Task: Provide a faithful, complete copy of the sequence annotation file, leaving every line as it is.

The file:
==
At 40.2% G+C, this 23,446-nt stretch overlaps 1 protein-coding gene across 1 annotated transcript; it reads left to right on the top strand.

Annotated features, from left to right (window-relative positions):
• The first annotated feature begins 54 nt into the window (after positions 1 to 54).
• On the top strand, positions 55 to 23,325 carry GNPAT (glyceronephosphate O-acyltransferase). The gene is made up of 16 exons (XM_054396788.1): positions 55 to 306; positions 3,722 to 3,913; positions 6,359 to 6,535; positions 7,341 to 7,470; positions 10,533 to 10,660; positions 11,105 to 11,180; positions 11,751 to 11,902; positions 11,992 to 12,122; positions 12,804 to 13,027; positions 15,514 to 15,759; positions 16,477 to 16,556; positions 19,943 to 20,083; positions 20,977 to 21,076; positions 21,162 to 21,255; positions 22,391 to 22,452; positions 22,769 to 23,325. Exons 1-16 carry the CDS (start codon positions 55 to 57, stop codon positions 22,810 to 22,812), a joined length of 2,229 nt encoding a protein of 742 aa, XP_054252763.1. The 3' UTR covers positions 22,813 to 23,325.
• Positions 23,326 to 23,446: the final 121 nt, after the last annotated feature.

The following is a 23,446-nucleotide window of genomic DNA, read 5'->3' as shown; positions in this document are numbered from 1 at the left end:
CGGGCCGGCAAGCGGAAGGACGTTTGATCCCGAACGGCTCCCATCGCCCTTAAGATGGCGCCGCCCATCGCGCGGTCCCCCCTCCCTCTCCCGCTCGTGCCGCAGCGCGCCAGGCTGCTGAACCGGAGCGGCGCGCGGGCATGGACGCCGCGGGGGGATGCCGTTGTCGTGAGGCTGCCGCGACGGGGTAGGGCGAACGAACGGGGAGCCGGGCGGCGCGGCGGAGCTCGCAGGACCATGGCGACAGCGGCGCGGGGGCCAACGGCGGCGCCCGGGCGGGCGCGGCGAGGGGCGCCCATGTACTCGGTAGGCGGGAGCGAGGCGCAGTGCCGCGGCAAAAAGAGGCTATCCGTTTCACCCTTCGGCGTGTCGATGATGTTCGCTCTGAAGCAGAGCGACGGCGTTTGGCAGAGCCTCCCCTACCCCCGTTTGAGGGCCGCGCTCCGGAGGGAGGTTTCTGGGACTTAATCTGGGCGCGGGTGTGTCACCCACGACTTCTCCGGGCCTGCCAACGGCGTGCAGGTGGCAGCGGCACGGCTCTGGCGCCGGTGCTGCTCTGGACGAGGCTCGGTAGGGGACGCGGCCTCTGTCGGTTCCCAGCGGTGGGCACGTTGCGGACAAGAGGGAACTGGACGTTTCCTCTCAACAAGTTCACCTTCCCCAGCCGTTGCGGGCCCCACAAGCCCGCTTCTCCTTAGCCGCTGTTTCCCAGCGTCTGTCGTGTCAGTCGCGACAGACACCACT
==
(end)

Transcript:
At 40.2% G+C, this 23,446-nt stretch overlaps 1 protein-coding gene across 1 annotated transcript; it reads left to right on the top strand.

Annotated features, from left to right (window-relative positions):
• The first annotated feature begins 54 nt into the window (after positions 1 to 54).
• On the top strand, positions 55 to 23,325 carry GNPAT (glyceronephosphate O-acyltransferase). The gene is made up of 16 exons (XM_054396788.1): positions 55 to 306; positions 3,722 to 3,913; positions 6,359 to 6,535; positions 7,341 to 7,470; positions 10,533 to 10,660; positions 11,105 to 11,180; positions 11,751 to 11,902; positions 11,992 to 12,122; positions 12,804 to 13,027; positions 15,514 to 15,759; positions 16,477 to 16,556; positions 19,943 to 20,083; positions 20,977 to 21,076; positions 21,162 to 21,255; positions 22,391 to 22,452; positions 22,769 to 23,325. Exons 1-16 carry the CDS (start codon positions 55 to 57, stop codon positions 22,810 to 22,812), a joined length of 2,229 nt encoding a protein of 742 aa, XP_054252763.1. The 3' UTR covers positions 22,813 to 23,325.
• Positions 23,326 to 23,446: the final 121 nt, after the last annotated feature.

The following is a 23,446-nucleotide window of genomic DNA, read 5'->3' as shown; positions in this document are numbered from 1 at the left end:
CGGGCCGGCAAGCGGAAGGACGTTTGATCCCGAACGGCTCCCATCGCCCTTAAGATGGCGCCGCCCATCGCGCGGTCCCCCCTCCCTCTCCCGCTCGTGCCGCAGCGCGCCAGGCTGCTGAACCGGAGCGGCGCGCGGGCATGGACGCCGCGGGGGGATGCCGTTGTCGTGAGGCTGCCGCGACGGGGTAGGGCGAACGAACGGGGAGCCGGGCGGCGCGGCGGAGCTCGCAGGACCATGGCGACAGCGGCGCGGGGGCCAACGGCGGCGCCCGGGCGGGCGCGGCGAGGGGCGCCCATGTACTCGGTAGGCGGGAGCGAGGCGCAGTGCCGCGGCAAAAAGAGGCTATCCGTTTCACCCTTCGGCGTGTCGATGATGTTCGCTCTGAAGCAGAGCGACGGCGTTTGGCAGAGCCTCCCCTACCCCCGTTTGAGGGCCGCGCTCCGGAGGGAGGTTTCTGGGACTTAATCTGGGCGCGGGTGTGTCACCCACGACTTCTCCGGGCCTGCCAACGGCGTGCAGGTGGCAGCGGCACGGCTCTGGCGCCGGTGCTGCTCTGGACGAGGCTCGGTAGGGGACGCGGCCTCTGTCGGTTCCCAGCGGTGGGCACGTTGCGGACAAGAGGGAACTGGACGTTTCCTCTCAACAAGTTCACCTTCCCCAGCCGTTGCGGGCCCCACAAGCCCGCTTCTCCTTAGCCGCTGTTTCCCAGCGTCTGTCGTGTCAGTCGCGACAGACACCACT